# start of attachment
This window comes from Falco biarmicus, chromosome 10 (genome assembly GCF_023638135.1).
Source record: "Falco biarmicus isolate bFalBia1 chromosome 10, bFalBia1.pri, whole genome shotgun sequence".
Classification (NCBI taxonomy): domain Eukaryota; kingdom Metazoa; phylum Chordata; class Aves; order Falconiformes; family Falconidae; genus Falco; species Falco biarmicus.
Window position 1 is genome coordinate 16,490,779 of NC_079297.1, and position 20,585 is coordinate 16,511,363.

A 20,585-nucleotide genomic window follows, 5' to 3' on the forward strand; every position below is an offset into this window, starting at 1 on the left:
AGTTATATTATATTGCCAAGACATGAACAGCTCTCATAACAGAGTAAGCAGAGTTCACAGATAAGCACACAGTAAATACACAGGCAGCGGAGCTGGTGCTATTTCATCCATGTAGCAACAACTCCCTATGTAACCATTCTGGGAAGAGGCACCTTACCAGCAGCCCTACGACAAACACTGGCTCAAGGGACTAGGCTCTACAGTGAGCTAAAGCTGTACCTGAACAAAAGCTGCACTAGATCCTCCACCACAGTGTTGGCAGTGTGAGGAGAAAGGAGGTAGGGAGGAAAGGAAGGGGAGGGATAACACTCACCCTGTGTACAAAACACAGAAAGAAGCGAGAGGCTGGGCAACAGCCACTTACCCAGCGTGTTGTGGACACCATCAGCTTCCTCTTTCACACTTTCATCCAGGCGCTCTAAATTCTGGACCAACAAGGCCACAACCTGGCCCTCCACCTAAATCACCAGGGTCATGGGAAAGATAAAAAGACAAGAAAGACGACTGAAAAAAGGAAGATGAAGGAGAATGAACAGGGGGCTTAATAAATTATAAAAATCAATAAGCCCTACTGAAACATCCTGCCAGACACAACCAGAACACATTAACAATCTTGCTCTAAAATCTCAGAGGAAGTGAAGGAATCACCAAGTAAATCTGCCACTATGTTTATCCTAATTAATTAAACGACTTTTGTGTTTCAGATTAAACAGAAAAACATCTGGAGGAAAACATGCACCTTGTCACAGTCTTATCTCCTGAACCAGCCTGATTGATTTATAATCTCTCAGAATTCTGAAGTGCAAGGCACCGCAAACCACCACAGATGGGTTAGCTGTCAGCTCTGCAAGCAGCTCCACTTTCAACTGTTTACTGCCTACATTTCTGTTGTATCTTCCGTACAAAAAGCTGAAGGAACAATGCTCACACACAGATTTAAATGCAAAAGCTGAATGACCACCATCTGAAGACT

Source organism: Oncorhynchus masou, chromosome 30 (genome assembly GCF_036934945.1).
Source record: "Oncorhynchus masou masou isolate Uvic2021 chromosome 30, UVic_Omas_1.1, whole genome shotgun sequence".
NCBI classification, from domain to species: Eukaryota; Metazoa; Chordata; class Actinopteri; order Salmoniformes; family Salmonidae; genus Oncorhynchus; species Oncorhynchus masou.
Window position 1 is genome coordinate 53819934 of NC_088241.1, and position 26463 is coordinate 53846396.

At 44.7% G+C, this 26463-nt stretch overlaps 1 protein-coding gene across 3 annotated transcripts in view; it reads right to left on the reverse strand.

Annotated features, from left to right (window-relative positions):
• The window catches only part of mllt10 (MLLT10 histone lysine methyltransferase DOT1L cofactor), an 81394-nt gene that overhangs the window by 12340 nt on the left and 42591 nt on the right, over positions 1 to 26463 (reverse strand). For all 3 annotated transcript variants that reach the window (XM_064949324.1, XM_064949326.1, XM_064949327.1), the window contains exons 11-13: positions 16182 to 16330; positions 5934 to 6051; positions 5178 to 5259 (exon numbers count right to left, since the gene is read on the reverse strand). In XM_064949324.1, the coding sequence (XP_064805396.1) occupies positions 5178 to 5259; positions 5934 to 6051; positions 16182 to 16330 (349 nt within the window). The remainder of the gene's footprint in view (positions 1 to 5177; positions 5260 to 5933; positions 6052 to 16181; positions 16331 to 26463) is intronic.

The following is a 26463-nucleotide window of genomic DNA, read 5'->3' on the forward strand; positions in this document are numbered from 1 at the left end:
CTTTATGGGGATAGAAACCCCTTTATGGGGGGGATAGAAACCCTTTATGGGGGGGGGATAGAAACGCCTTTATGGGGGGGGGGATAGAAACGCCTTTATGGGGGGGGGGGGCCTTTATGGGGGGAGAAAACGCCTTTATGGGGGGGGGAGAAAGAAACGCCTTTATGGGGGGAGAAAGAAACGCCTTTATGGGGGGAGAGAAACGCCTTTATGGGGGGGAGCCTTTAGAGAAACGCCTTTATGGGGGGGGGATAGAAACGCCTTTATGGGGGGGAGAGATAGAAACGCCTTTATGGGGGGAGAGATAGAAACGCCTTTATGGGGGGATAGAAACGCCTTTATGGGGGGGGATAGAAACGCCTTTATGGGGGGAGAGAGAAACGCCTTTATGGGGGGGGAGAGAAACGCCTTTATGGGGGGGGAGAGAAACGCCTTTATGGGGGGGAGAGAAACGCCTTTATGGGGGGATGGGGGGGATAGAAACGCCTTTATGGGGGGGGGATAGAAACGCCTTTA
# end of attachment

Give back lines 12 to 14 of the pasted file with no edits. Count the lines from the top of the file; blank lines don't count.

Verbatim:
Annotated features, from left to right (window-relative positions):
• The window catches only part of mllt10 (MLLT10 histone lysine methyltransferase DOT1L cofactor), an 81394-nt gene that overhangs the window by 12340 nt on the left and 42591 nt on the right, over positions 1 to 26463 (reverse strand). For all 3 annotated transcript variants that reach the window (XM_064949324.1, XM_064949326.1, XM_064949327.1), the window contains exons 11-13: positions 16182 to 16330; positions 5934 to 6051; positions 5178 to 5259 (exon numbers count right to left, since the gene is read on the reverse strand). In XM_064949324.1, the coding sequence (XP_064805396.1) occupies positions 5178 to 5259; positions 5934 to 6051; positions 16182 to 16330 (349 nt within the window). The remainder of the gene's footprint in view (positions 1 to 5177; positions 5260 to 5933; positions 6052 to 16181; positions 16331 to 26463) is intronic.

The following is a 26463-nucleotide window of genomic DNA, read 5'->3' on the forward strand; positions in this document are numbered from 1 at the left end: